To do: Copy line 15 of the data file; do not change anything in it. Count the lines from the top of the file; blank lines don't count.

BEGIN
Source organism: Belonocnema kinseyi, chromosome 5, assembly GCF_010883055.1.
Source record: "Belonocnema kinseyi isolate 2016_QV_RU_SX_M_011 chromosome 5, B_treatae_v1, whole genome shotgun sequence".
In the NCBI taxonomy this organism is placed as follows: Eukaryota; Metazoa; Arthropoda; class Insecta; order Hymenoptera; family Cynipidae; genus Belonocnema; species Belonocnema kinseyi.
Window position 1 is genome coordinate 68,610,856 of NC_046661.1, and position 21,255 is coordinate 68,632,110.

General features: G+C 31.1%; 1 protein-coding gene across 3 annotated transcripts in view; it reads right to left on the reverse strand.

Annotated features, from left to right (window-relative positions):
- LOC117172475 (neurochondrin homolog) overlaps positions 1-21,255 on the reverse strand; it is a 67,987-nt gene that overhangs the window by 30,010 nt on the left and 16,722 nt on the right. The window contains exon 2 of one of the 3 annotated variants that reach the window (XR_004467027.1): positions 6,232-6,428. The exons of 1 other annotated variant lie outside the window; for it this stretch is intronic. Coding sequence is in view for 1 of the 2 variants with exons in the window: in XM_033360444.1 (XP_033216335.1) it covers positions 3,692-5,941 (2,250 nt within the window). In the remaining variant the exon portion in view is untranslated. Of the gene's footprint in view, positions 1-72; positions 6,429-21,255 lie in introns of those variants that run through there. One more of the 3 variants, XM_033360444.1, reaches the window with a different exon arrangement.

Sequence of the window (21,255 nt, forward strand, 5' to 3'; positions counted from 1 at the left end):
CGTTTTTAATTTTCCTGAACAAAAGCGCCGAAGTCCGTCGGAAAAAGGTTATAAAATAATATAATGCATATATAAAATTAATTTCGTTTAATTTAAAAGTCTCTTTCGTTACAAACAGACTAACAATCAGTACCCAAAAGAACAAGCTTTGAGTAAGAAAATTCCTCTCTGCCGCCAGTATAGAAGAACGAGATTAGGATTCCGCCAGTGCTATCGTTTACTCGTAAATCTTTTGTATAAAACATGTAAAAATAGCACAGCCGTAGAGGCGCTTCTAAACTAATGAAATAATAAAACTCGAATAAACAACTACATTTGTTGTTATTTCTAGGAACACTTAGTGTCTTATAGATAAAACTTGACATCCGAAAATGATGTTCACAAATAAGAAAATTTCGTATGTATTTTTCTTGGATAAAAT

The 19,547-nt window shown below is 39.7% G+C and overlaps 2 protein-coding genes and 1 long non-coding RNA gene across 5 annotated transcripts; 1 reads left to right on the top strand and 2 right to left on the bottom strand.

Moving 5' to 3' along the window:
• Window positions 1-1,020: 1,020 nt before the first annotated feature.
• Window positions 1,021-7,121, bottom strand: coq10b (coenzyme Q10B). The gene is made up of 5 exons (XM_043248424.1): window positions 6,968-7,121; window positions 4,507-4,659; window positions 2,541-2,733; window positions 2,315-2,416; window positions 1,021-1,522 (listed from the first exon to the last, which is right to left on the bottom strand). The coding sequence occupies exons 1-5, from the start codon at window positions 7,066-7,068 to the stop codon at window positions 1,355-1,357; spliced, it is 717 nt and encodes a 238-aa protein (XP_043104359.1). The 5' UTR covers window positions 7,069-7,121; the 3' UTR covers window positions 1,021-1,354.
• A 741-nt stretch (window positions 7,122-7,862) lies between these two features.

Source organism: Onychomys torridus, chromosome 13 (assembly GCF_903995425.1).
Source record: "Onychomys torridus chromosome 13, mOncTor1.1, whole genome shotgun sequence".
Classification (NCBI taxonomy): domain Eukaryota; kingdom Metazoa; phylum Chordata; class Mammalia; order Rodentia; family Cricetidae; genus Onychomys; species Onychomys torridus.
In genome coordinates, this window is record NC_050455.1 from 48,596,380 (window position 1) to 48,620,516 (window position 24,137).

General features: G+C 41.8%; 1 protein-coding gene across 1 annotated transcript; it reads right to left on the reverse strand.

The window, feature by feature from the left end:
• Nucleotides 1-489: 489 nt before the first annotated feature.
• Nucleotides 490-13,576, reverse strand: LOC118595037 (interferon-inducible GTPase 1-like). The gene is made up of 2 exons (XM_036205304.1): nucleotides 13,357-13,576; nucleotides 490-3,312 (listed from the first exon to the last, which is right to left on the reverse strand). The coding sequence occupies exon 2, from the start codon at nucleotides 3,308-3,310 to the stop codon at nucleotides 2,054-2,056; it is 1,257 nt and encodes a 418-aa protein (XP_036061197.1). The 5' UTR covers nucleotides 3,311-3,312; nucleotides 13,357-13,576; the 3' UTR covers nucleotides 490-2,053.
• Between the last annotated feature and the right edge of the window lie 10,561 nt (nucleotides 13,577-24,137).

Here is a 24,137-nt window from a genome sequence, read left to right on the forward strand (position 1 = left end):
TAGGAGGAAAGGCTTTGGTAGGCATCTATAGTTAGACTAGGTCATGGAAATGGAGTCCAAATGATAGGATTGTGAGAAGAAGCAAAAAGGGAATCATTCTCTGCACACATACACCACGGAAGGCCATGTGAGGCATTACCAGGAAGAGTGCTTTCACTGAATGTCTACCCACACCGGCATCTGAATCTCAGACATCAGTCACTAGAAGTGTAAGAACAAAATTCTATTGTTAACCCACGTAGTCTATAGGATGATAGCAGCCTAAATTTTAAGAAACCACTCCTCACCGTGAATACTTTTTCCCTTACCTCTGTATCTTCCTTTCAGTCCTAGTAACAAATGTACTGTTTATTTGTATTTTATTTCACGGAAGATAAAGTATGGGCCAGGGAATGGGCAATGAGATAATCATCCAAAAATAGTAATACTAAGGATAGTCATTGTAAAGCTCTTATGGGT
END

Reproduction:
Source organism: Onychomys torridus, chromosome 13 (assembly GCF_903995425.1).